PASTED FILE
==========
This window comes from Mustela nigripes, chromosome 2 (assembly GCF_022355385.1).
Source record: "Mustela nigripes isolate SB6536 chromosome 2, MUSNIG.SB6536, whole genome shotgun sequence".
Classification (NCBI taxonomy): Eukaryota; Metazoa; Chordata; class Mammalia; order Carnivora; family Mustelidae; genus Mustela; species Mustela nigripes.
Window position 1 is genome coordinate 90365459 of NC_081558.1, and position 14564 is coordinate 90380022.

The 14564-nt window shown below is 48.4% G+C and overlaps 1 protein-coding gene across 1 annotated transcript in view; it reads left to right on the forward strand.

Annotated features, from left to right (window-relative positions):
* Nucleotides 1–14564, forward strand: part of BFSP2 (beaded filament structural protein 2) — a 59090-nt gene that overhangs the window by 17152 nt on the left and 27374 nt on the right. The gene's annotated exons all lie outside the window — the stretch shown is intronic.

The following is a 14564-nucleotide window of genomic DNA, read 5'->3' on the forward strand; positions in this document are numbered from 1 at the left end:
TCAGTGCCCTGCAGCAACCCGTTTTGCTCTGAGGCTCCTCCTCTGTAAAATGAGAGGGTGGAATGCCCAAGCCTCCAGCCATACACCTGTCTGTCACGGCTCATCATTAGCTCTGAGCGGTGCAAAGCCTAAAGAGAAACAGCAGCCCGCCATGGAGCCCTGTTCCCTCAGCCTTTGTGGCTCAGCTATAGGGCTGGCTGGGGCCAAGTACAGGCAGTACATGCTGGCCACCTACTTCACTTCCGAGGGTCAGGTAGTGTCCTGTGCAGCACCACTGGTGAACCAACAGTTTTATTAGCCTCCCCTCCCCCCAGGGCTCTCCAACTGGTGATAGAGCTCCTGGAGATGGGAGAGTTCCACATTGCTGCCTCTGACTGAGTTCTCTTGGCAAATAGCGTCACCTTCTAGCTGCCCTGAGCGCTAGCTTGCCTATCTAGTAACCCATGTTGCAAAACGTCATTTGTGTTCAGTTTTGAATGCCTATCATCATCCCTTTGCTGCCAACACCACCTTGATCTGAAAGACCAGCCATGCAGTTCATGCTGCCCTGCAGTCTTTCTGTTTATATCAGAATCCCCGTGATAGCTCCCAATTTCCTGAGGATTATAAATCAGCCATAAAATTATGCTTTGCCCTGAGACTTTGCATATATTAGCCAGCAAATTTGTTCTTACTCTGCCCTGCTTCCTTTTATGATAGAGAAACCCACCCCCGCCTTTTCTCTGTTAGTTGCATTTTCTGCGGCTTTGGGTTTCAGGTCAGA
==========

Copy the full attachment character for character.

This window comes from Mustela nigripes, chromosome 2 (assembly GCF_022355385.1).
Source record: "Mustela nigripes isolate SB6536 chromosome 2, MUSNIG.SB6536, whole genome shotgun sequence".
Classification (NCBI taxonomy): Eukaryota; Metazoa; Chordata; class Mammalia; order Carnivora; family Mustelidae; genus Mustela; species Mustela nigripes.
Window position 1 is genome coordinate 90365459 of NC_081558.1, and position 14564 is coordinate 90380022.

The 14564-nt window shown below is 48.4% G+C and overlaps 1 protein-coding gene across 1 annotated transcript in view; it reads left to right on the forward strand.

Annotated features, from left to right (window-relative positions):
* Nucleotides 1–14564, forward strand: part of BFSP2 (beaded filament structural protein 2) — a 59090-nt gene that overhangs the window by 17152 nt on the left and 27374 nt on the right. The gene's annotated exons all lie outside the window — the stretch shown is intronic.

The following is a 14564-nucleotide window of genomic DNA, read 5'->3' on the forward strand; positions in this document are numbered from 1 at the left end:
TCAGTGCCCTGCAGCAACCCGTTTTGCTCTGAGGCTCCTCCTCTGTAAAATGAGAGGGTGGAATGCCCAAGCCTCCAGCCATACACCTGTCTGTCACGGCTCATCATTAGCTCTGAGCGGTGCAAAGCCTAAAGAGAAACAGCAGCCCGCCATGGAGCCCTGTTCCCTCAGCCTTTGTGGCTCAGCTATAGGGCTGGCTGGGGCCAAGTACAGGCAGTACATGCTGGCCACCTACTTCACTTCCGAGGGTCAGGTAGTGTCCTGTGCAGCACCACTGGTGAACCAACAGTTTTATTAGCCTCCCCTCCCCCCAGGGCTCTCCAACTGGTGATAGAGCTCCTGGAGATGGGAGAGTTCCACATTGCTGCCTCTGACTGAGTTCTCTTGGCAAATAGCGTCACCTTCTAGCTGCCCTGAGCGCTAGCTTGCCTATCTAGTAACCCATGTTGCAAAACGTCATTTGTGTTCAGTTTTGAATGCCTATCATCATCCCTTTGCTGCCAACACCACCTTGATCTGAAAGACCAGCCATGCAGTTCATGCTGCCCTGCAGTCTTTCTGTTTATATCAGAATCCCCGTGATAGCTCCCAATTTCCTGAGGATTATAAATCAGCCATAAAATTATGCTTTGCCCTGAGACTTTGCATATATTAGCCAGCAAATTTGTTCTTACTCTGCCCTGCTTCCTTTTATGATAGAGAAACCCACCCCCGCCTTTTCTCTGTTAGTTGCATTTTCTGCGGCTTTGGGTTTCAGGTCAGA